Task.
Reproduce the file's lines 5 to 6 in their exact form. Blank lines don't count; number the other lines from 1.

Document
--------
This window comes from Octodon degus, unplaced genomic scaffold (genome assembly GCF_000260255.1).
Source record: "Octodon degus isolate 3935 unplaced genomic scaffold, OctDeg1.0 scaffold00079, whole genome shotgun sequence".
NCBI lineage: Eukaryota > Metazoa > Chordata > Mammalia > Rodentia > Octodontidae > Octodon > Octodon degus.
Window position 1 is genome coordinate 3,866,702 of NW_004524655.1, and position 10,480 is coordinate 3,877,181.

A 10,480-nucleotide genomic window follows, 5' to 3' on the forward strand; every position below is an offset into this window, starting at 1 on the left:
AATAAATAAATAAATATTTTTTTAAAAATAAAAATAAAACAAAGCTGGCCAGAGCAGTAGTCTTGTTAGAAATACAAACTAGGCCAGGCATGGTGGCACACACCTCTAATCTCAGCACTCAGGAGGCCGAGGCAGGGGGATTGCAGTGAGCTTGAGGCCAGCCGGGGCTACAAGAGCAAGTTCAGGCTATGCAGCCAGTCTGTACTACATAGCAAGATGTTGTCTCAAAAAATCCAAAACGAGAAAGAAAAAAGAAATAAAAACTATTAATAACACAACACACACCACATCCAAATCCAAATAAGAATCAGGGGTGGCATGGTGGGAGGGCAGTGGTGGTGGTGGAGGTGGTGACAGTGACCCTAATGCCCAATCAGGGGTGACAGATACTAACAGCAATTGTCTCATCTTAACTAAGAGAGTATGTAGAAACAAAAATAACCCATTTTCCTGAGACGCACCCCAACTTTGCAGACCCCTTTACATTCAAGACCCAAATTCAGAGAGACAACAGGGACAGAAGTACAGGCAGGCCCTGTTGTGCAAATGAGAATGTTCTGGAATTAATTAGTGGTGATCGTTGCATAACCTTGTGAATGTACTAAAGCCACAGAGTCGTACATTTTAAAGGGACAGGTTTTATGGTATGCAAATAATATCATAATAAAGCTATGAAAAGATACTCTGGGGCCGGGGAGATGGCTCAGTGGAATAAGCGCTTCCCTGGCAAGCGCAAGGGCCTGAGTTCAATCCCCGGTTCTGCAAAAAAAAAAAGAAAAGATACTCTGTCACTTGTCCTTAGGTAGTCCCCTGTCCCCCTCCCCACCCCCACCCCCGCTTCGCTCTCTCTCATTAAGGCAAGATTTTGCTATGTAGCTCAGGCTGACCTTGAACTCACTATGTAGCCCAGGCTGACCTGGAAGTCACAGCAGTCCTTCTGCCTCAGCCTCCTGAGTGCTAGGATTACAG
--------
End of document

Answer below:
A 10,480-nucleotide genomic window follows, 5' to 3' on the forward strand; every position below is an offset into this window, starting at 1 on the left:
AATAAATAAATAAATATTTTTTTAAAAATAAAAATAAAACAAAGCTGGCCAGAGCAGTAGTCTTGTTAGAAATACAAACTAGGCCAGGCATGGTGGCACACACCTCTAATCTCAGCACTCAGGAGGCCGAGGCAGGGGGATTGCAGTGAGCTTGAGGCCAGCCGGGGCTACAAGAGCAAGTTCAGGCTATGCAGCCAGTCTGTACTACATAGCAAGATGTTGTCTCAAAAAATCCAAAACGAGAAAGAAAAAAGAAATAAAAACTATTAATAACACAACACACACCACATCCAAATCCAAATAAGAATCAGGGGTGGCATGGTGGGAGGGCAGTGGTGGTGGTGGAGGTGGTGACAGTGACCCTAATGCCCAATCAGGGGTGACAGATACTAACAGCAATTGTCTCATCTTAACTAAGAGAGTATGTAGAAACAAAAATAACCCATTTTCCTGAGACGCACCCCAACTTTGCAGACCCCTTTACATTCAAGACCCAAATTCAGAGAGACAACAGGGACAGAAGTACAGGCAGGCCCTGTTGTGCAAATGAGAATGTTCTGGAATTAATTAGTGGTGATCGTTGCATAACCTTGTGAATGTACTAAAGCCACAGAGTCGTACATTTTAAAGGGACAGGTTTTATGGTATGCAAATAATATCATAATAAAGCTATGAAAAGATACTCTGGGGCCGGGGAGATGGCTCAGTGGAATAAGCGCTTCCCTGGCAAGCGCAAGGGCCTGAGTTCAATCCCCGGTTCTGCAAAAAAAAAAAGAAAAGATACTCTGTCACTTGTCCTTAGGTAGTCCCCTGTCCCCCTCCCCACCCCCACCCCCGCTTCGCTCTCTCTCATTAAGGCAAGATTTTGCTATGTAGCTCAGGCTGACCTTGAACTCACTATGTAGCCCAGGCTGACCTGGAAGTCACAGCAGTCCTTCTGCCTCAGCCTCCTGAGTGCTAGGATTACAG